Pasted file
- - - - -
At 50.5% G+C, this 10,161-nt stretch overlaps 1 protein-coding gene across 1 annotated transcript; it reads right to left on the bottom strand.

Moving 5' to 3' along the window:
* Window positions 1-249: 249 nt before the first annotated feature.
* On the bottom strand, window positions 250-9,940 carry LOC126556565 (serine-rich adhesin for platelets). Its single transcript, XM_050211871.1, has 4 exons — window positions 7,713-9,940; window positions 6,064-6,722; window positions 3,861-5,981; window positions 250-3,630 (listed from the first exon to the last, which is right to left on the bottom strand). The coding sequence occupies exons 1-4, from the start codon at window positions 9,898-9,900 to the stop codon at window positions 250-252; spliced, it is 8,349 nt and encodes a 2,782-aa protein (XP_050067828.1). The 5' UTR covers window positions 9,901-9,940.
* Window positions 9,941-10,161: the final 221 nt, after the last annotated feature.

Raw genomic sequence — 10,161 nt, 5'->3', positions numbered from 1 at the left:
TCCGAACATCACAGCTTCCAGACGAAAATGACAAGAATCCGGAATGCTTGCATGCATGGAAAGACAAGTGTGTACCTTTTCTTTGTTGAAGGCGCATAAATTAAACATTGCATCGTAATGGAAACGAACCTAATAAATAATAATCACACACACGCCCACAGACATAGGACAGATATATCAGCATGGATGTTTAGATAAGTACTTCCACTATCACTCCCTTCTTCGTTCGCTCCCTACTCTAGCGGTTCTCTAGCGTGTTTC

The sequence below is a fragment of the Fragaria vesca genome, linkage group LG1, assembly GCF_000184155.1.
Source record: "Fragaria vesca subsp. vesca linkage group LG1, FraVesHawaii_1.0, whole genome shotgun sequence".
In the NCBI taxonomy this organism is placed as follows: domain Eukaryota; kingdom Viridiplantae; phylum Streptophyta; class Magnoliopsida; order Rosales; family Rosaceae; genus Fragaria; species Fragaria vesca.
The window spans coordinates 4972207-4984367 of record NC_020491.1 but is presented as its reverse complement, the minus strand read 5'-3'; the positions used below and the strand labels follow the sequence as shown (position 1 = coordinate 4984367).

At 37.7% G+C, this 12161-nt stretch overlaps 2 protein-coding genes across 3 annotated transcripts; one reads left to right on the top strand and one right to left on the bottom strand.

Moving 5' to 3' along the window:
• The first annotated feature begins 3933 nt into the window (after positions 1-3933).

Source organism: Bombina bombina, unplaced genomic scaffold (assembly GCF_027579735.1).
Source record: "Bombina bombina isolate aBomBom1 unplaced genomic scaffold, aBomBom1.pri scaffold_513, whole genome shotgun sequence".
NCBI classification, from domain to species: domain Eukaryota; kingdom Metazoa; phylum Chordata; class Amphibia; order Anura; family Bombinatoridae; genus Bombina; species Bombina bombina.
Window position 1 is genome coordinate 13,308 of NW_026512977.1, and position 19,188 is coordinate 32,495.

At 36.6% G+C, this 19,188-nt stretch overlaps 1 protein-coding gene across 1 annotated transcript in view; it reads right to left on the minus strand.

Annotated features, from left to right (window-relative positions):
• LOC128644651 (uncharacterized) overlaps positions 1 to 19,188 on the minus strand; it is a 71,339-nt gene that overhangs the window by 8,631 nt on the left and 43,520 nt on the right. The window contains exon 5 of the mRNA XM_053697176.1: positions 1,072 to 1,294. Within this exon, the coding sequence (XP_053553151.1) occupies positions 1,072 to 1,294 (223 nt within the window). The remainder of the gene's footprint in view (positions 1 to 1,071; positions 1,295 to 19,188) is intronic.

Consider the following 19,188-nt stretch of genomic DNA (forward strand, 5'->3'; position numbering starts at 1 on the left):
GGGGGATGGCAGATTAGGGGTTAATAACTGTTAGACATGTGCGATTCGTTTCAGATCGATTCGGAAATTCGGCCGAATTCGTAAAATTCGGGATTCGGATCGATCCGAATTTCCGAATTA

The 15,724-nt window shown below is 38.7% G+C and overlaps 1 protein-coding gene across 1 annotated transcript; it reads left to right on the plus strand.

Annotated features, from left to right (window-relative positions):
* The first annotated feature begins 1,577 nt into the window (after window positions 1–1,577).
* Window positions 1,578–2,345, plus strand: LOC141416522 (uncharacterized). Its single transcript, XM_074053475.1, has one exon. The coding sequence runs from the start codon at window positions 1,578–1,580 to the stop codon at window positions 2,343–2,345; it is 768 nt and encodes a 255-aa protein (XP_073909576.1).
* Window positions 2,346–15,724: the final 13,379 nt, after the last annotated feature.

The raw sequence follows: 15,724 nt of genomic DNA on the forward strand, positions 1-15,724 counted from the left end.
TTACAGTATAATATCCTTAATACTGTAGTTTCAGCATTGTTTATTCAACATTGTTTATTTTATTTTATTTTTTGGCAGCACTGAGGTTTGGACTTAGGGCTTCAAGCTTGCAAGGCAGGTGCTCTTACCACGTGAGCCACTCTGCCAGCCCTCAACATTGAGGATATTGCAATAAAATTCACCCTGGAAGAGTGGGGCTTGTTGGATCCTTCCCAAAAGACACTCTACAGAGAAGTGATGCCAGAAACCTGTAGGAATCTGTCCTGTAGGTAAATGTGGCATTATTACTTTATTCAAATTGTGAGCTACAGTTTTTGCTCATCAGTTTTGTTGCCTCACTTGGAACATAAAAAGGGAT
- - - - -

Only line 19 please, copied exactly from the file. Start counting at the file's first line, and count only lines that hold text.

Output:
At 36.6% G+C, this 19,188-nt stretch overlaps 1 protein-coding gene across 1 annotated transcript in view; it reads right to left on the minus strand.